August 31, 2009
David Lat Talk Recap
David Lat, the famous and talented blogger from Above the Law, gave a lunchtime talk today at Santa Clara Law entitled "The End of the World as You Know It: Reflections on the Future of the Legal World." (The talk title was almost as long as the talk). I'm a regular reader of Above the Law, so many of his remarks didn't break much ground compared to the themes already fully vetted in gory detail on the blog. Nevertheless, David always gives an entertaining talk filled with pearls of wisdom, so I never pass up a chance to hear him. A recap of his remarks:
David first described three structural changes affecting the legal industry.
1) erosion (not the death) of the billable hour. Clients want good value, and they want predictability over their expenses. Both factors are driving clients and firms to alternative billing arrangements, such as fixed fee projects and all-you-cat-eat retainers.
A comment on this: when I was in-house, I was a fan of fixed-fee arrangements for their budgetability/predictability. As manager of the company's legal expenses, I needed to keep my expenses within my quarterly budget, so fixed-fee deals were very beneficial to their predictability. One thing I absolutely HATED was when I would get hourly time billed months or even years after the actual work was done--and therefore after the quarter when the money was allocated, meaning the charge would hit a subsequent quarter's budget. I won't name names, but one firm sent me a bill for time TWO YEARS after the work was done. I didn't pay it.
For what it's worth, when I do my side gigs, I also prefer to do fixed-fee projects or monthly retainers. I often end up earning a little less than I might if I billed hourly, but (1) I always feel like I get a fair deal, especially when both the client and I take some risk on the outcome, and (2) I like that clients don't calculate the marginal cost of contacting me (i.e., I don't want to talk with my lawyer because it's going to cost $50 for a brief phone call, and I don't know if that call is worth $50), which means they contact me earlier in their processes when my advice is actually more useful.
2) erosion of locksteps, which is moving towards an increase in meritocracy. The challenge with this movement is setting an appropriate valuation on merit. People aren't entirely clear how to assess quality.
3) erosion of stable employment relationships. The days are gone when lawyers would view the decision to join a firm as a two-way lifetime commitment. Now, attorneys (including partners) are moving between firms regularly, practice groups and offices are spinning off, partners are being de-equitized, and of course, the ubiquitous and dreaded layoffs. There is also an increased customization and flexibility of associate positions. As David said, we might see a "gazillion different titles" for attorneys working for a firm--a trend towards "title proliferation."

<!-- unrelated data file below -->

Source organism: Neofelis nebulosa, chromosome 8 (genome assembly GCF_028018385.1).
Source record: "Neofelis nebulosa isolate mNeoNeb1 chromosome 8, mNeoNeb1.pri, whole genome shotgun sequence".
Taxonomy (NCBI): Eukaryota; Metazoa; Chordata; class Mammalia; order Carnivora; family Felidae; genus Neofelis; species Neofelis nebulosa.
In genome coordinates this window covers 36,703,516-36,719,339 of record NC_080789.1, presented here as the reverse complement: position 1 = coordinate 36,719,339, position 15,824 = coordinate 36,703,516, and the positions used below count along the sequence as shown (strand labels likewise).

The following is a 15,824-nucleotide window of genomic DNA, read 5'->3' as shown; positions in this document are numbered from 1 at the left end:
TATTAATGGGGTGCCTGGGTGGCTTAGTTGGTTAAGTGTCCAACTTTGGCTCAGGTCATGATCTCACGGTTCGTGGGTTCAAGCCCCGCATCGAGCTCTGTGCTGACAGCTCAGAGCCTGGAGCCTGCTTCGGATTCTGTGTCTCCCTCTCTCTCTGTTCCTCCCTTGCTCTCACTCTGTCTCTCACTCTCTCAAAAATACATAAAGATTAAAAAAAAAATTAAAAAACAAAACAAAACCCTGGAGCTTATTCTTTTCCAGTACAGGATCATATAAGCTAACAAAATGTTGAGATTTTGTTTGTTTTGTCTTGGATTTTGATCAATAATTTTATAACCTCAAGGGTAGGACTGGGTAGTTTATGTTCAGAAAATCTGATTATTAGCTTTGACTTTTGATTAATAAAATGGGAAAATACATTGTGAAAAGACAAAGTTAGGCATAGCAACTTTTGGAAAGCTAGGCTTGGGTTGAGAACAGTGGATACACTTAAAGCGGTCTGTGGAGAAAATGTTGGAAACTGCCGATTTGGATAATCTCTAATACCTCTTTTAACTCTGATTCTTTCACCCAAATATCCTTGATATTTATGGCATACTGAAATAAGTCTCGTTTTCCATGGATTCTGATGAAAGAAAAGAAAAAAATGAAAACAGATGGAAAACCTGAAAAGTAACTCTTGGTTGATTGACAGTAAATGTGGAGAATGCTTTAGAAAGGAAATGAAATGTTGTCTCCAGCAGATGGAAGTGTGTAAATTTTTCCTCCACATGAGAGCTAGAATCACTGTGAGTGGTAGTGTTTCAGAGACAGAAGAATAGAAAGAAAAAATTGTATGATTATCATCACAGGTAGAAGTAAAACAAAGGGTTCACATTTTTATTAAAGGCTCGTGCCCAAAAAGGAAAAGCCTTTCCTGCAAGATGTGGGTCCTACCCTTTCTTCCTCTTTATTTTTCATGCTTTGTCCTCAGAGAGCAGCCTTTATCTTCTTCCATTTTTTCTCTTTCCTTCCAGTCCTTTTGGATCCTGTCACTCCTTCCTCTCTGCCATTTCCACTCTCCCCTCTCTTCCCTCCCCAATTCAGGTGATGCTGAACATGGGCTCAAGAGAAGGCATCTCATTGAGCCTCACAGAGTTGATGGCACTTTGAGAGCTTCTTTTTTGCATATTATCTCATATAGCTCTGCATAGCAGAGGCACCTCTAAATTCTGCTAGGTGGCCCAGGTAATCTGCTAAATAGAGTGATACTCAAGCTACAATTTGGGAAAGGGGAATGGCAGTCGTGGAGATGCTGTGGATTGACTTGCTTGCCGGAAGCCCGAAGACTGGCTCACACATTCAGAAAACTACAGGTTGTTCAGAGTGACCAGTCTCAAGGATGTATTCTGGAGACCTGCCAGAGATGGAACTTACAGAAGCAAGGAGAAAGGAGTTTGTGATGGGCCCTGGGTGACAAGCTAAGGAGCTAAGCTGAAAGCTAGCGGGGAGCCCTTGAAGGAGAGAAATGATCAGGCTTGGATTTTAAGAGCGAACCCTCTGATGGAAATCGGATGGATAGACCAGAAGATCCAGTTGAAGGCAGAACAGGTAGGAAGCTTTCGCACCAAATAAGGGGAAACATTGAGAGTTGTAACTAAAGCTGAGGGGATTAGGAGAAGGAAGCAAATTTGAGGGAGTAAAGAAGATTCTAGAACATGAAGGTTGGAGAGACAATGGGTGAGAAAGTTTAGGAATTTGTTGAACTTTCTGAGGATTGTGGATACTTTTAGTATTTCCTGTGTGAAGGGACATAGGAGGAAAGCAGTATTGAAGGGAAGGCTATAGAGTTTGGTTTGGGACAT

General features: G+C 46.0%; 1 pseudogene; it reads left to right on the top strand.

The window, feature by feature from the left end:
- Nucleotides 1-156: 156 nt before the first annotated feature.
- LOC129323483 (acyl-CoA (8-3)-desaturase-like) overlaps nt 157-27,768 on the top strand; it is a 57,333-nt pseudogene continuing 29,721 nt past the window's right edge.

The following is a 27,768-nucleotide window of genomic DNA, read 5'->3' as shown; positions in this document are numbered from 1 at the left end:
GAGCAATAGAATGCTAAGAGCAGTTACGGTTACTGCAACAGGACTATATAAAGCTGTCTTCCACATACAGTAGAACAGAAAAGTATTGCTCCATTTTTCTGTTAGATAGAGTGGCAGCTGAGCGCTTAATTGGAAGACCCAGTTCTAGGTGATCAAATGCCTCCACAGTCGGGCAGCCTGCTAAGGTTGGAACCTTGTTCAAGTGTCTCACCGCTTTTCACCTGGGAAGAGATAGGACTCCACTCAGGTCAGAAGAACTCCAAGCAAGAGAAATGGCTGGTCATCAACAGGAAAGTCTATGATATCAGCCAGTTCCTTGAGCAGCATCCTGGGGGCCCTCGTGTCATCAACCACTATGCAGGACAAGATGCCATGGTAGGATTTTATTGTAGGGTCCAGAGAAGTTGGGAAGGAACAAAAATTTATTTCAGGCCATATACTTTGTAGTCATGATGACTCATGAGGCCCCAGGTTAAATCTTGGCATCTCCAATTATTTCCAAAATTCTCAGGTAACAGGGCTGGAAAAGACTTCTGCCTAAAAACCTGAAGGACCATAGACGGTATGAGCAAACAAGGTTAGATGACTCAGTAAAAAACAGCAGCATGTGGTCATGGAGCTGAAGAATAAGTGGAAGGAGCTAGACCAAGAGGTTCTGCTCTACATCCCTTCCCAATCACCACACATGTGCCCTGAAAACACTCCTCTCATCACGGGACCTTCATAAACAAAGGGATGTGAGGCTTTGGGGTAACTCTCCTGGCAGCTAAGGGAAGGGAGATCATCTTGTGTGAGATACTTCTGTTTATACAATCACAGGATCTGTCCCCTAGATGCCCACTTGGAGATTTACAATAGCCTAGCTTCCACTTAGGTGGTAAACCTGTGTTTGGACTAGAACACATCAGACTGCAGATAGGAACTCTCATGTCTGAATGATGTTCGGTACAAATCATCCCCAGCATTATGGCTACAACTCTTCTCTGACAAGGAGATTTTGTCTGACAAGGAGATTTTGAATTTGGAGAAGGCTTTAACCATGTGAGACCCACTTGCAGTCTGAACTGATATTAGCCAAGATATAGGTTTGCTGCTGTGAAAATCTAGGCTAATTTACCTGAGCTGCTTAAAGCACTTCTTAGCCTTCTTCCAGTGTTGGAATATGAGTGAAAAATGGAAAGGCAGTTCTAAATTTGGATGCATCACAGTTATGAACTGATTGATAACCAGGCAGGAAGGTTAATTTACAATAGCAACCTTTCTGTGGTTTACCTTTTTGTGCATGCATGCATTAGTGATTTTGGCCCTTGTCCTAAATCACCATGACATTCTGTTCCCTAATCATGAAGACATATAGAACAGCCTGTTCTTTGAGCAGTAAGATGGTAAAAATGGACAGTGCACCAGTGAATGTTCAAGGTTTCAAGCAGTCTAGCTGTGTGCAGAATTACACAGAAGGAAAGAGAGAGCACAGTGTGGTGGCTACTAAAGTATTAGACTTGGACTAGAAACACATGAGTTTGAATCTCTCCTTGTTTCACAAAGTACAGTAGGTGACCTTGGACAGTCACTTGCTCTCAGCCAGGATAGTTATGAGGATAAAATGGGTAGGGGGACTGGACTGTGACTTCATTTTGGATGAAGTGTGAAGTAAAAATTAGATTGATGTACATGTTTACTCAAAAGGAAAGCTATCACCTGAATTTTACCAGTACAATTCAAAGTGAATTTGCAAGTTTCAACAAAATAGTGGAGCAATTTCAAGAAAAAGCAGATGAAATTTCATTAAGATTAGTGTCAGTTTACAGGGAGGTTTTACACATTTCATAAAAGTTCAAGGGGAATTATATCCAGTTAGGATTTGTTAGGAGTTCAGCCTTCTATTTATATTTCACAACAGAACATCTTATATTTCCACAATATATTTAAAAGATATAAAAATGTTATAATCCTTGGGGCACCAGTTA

David then moved to address what these changes mean.
On the downside, there has been a decline of trust in the industry. For example, a fixed-fee arrangement can be driven, in part, by clients distrusting their attorneys' efforts to keep costs down. But there is also a lot of intra-firm distrust.
On the upside, there has been increased independence in the industry, although this may require attorneys to become more entrepreneurial.
David concluded with two pieces of advice:
1) Stay informed about firms and the industry (an admittedly self-serving piece of advice)
2) Network! In times of crisis, relationships are key. He recommended that students get business cards and hand them out freely. He also recommended that students get to know their classmates and professors as part of network-building.
In the Q&A, a student asked him what changes law schools should make. David rattled off a bunch of ideas in quick succession, including:
* make law school two years (a move I wouldn't necessarily oppose but it is inconsistent with current accreditation norms for the foreseeable future)
* make law school cheaper
* fewer law schools
* more training in the field (like articling)
I asked him about the consequences of a movement from focusing on top-of-market compensation for attorneys, which ATL did obsessively in 2007-08, to multiple compensation models. David expressed concern that customized/individualized compensation would give law firms the ability to reduce their overall associate compensation because there is less transparency. At the same time, both he and I wondered if this reduced transparency might have a salutary benefit of defusing the excessive focus on compensation benchmarking, which might allow attorneys to reset their compensation expectations to how much they need to live a comfortable and satisfied life.